Full Pull Pedestal

June 8, 2018

Hello friends. Long Shadows continues to be on fire, ripping through vintages and selling out immediately upon release. So hot, in fact, that they’ve basically moved to a pre-sell model for the Seattle market. Here’s an excerpt of the latest e-mail we received from Long Shadows’ Seattle representatives:

Another incredible score on another incredible release from the Long Shadows Vintners collection is at hand! 2015 Pedestal Merlot is the combined effort of Long Shadows’ Head Winemaker Gilles Nicault and the legendary Michel Rolland. Long the most collectible of the Long Shadows portfolio, the 2015 release has established a new level of excellence, coming out of the gate with a 96-point review from Jeb Dunnuck.

This beautiful Merlot is sourced from some of the Columbia Valley’s top vineyards (Weinbau, Stone Tree, Conner lee, and Dionysus) and is balanced with Cabernet Sauvignon and Petit Verdot. After spending 22 months in 85% new French oak, the result is a lush and aromatic wine that sings across the palate. Accented by aromas of black cherry and fresh roasted coffee, the flavors evolve on the tongue from bright blackberry at the start to a long bittersweet chocolate and baking spice finish.

Now, let’s make this even more enticing, shall we? While this wine arrives in our central warehouse Monday, May 21, we are thrilled to offer a special pre-arrival pricing offer. There is a finite amount of this wine available, so staking your claim now is a great idea! Please send me your requests and we will fill them as they are received until we are sold out!

Thanks to our relationship with Long Shadows over the years, we’re still able to secure pre-sale pricing, but only for this first order. And there is a quick deadline for allocation requests. Please submit all order requests no later than Sunday, June 17th. We may not be able to accomodate any orders after that.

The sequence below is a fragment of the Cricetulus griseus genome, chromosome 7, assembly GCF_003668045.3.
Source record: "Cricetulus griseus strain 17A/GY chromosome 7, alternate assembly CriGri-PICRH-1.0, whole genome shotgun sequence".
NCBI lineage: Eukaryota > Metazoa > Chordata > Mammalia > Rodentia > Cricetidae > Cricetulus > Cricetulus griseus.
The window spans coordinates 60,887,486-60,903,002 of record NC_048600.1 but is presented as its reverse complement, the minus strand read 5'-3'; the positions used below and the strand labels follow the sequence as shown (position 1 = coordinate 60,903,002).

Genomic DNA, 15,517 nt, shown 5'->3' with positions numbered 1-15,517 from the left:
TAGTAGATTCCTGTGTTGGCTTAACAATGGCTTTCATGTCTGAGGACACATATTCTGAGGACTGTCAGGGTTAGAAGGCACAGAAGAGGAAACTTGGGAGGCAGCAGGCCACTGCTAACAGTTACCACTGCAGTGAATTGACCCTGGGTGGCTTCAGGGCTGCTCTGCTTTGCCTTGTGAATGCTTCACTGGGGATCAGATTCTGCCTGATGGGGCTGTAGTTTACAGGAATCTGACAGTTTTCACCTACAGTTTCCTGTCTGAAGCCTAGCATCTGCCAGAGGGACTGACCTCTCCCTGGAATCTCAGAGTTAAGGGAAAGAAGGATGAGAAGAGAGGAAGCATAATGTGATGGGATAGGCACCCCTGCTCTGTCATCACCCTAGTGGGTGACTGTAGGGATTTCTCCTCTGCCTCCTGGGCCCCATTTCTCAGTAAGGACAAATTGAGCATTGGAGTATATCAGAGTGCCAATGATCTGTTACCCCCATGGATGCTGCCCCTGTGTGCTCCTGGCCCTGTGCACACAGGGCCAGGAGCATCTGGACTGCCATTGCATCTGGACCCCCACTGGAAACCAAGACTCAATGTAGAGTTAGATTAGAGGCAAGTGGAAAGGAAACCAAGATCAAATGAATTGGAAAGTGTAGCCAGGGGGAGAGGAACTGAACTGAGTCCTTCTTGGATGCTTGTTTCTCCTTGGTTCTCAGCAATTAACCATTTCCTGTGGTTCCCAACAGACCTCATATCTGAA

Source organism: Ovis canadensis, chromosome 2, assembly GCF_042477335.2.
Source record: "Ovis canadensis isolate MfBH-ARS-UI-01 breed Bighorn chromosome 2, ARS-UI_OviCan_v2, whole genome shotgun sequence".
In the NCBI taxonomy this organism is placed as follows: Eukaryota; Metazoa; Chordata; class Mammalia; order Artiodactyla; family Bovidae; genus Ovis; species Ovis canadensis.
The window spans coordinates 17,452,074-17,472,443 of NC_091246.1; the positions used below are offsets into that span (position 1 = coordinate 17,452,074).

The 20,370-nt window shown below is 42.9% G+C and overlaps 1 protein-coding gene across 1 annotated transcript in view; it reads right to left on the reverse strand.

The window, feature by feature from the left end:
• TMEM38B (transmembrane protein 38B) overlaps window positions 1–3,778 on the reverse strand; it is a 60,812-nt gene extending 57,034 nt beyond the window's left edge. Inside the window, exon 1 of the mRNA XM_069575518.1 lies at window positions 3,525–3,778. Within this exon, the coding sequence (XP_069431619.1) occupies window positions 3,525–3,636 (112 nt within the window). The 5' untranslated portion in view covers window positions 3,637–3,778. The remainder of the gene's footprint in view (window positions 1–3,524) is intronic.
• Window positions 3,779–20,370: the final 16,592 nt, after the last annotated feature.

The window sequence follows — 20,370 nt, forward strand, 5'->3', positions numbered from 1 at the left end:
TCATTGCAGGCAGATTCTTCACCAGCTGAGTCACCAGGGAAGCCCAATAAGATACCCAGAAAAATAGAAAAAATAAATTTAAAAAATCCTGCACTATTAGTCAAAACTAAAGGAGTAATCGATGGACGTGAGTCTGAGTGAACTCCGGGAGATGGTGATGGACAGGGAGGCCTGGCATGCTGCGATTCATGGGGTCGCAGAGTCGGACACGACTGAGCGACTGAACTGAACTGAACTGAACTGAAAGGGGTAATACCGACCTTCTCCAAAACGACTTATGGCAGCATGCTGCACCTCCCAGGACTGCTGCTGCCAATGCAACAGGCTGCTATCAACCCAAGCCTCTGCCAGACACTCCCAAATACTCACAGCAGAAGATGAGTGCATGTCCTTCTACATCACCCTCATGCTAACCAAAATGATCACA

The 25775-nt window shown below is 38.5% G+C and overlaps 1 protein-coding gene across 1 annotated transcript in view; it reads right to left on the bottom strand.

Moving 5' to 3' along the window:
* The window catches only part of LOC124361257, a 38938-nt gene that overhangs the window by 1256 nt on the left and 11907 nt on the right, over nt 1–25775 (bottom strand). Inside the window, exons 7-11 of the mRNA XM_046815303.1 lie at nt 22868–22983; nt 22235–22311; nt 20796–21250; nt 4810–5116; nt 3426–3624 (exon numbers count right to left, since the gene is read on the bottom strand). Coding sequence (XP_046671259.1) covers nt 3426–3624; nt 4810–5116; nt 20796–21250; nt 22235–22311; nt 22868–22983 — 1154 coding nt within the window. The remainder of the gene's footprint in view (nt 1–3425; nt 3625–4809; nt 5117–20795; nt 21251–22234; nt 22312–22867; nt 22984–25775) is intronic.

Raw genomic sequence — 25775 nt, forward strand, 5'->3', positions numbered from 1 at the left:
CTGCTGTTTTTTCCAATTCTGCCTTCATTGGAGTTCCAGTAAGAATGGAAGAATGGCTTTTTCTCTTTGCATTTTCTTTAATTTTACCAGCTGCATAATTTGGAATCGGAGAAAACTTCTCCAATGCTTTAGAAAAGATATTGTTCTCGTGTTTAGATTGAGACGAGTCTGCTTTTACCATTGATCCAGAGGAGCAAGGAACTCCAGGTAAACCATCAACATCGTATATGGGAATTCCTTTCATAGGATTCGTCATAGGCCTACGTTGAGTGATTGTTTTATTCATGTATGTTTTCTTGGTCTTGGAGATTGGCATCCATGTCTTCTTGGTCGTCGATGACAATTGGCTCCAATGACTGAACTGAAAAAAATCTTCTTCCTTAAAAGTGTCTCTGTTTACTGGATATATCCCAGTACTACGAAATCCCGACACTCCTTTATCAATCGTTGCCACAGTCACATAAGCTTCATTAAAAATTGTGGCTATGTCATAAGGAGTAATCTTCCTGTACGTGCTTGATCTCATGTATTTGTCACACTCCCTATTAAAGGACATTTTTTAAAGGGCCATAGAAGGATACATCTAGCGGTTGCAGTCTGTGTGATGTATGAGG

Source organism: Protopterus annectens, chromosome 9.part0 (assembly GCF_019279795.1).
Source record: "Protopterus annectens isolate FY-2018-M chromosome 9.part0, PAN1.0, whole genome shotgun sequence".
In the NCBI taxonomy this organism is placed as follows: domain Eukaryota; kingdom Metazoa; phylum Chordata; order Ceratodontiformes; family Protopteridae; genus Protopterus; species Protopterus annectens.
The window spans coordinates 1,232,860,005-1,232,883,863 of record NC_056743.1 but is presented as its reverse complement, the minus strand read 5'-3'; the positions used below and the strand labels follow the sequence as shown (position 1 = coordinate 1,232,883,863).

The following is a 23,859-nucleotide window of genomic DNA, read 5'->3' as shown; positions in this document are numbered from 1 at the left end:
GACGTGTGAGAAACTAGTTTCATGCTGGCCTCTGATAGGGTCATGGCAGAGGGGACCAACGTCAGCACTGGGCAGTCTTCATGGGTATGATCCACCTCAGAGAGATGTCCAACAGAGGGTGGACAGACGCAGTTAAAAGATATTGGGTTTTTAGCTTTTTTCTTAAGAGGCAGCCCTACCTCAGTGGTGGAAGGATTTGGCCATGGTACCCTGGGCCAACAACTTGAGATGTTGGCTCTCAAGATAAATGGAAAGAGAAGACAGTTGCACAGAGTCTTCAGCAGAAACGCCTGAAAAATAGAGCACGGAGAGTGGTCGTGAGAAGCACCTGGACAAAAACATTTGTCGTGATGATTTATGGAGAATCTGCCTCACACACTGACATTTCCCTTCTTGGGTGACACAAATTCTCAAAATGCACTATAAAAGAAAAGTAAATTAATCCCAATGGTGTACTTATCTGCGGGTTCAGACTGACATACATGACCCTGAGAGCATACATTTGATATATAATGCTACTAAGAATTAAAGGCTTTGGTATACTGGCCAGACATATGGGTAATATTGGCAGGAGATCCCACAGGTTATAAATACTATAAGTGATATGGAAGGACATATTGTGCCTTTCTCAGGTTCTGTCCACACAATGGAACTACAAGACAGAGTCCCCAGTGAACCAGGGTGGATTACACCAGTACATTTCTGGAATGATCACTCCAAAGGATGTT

2015 Long Shadows Pedestal 
We got to meet with Gilles Nicault at Long Shadows’ tasting room on a recent staff trip to Eastern Washington. Throughout the visit, one thing was abundantly clear—this man loves his job. And what’s not to love? Gilles gets to continually hone his craft working with contemporaries from around the globe on one of the most well-funded and supported wine programs in the state. It’s a pretty dreamy gig—but it’s also incredibly hard work. Gilles shepards wines from grape to bottle while working with a number of different winemakers (with a number of very different styles and personalities). While these winemakers fly in and fly out, Gilles remains behind to care for their babies. His dedicated care is clear from the consistent excellence Long Shadows creates.

To create Pedestal, Long Shadows’ Merlot-dominant wine, Gilles works with Bordeaux-based Michel Rolland, who is probably the most famous consulting winemaker in the world. Now in its 13th vintage, Pedestal has become the poster child for Washington State-grown Merlot and all it is capable of. Consistently, it is bold, brooding Merlot that showcases the structure and power the grape can achieve when treated correctly. In 13 vintages, 2015 may just be the best yet.

Jeb Dunnuck: [TEXT WITHHELD]


Full Pull Crushin’ It

June 7, 2018